This week is the end of the school year in many areas, including the public schools in New York City. That by itself is not noteworthy, since it’s a normal event for the end of June. However, the end of this school year also means the official closing of Newtown High School in Elmhurst, Queens, which has served that community since 1897 and where I attended classes many years ago. Like many of us, I have great memories of my high school years. I ran for school-wide office in my senior year, beating my opponent by the largest margin in the school’s history at that time–supposedly beating the record of Newtown Hall of Famer and future comedian Don Rickles in the process.
This isn’t about me, though. Newtown has served the local community well over the years, providing education for future politicians, performers, and business leaders, to name a few. The Elmhurst community has become more multi-cultural the last few decades, and Newtown has changed with it, requiring more classes in English as a Second Language. Sadly, that change in the community also resulted in lower four-year graduation statistics and a lower rating by Department of Education criteria. It’s amazing that a school that taught so many students about New York City is a great melting pot is closing due to lack of tolerance for the special needs of that melting pot.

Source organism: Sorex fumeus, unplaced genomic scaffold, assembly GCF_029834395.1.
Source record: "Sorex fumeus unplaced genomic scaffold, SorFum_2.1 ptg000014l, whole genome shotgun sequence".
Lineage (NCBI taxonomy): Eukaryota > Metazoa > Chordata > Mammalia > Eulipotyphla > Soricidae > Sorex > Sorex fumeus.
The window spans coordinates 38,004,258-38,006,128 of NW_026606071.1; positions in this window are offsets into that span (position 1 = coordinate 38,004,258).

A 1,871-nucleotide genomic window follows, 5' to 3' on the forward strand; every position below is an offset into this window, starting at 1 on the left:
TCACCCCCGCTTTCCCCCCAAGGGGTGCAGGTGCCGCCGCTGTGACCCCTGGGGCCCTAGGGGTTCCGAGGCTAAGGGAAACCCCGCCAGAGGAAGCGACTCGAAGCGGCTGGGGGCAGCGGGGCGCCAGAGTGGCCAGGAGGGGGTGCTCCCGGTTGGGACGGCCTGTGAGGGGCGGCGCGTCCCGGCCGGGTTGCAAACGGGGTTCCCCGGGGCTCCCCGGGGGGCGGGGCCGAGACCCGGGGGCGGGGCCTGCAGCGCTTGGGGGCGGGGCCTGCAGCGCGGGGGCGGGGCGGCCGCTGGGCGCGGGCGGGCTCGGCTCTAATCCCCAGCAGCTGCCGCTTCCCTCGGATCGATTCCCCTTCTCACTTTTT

There’s also the memories of friends and teachers, including one that deserves special mention here. I first met John Ficalora when he was a student teacher in my junior-year math class. John did such a good job as student teacher that he was hired as a full-time teacher before that school year ended. He never left, getting promotions to assistant principal and then principal. Even more unusual, John went to Newtown as a student. Aside from parts of his college years, John Ficalora didn’t leave Newtown High School from the time he was 14 years old until the closing of the school this week.
So along with this week’s Top Ten @ Ten–the hits of June 28, 1958–we’ll spend a few moments tonight saying goodbye to Newtown High School, and a special thank you to John Ficalora. Newtown’s building may still be there after this week along with the iconic tower, but the tradition will forever be gone by Friday.
As always, catch” The Grooveyard” Thursday evening from 9-11 PM on 88.1 FM on Long Island, the 88,1 FM tab on the WCWP website or by searching for WCWP 88.1 FM on your Smart Phone’s Tune In app.
UPDATE: The United Federation of Teachers won an arbitration ruling that will prevent the closing of Newtown and other schools, agreeing with the claim that the changes were “sham closures” designed for political needs. See details here.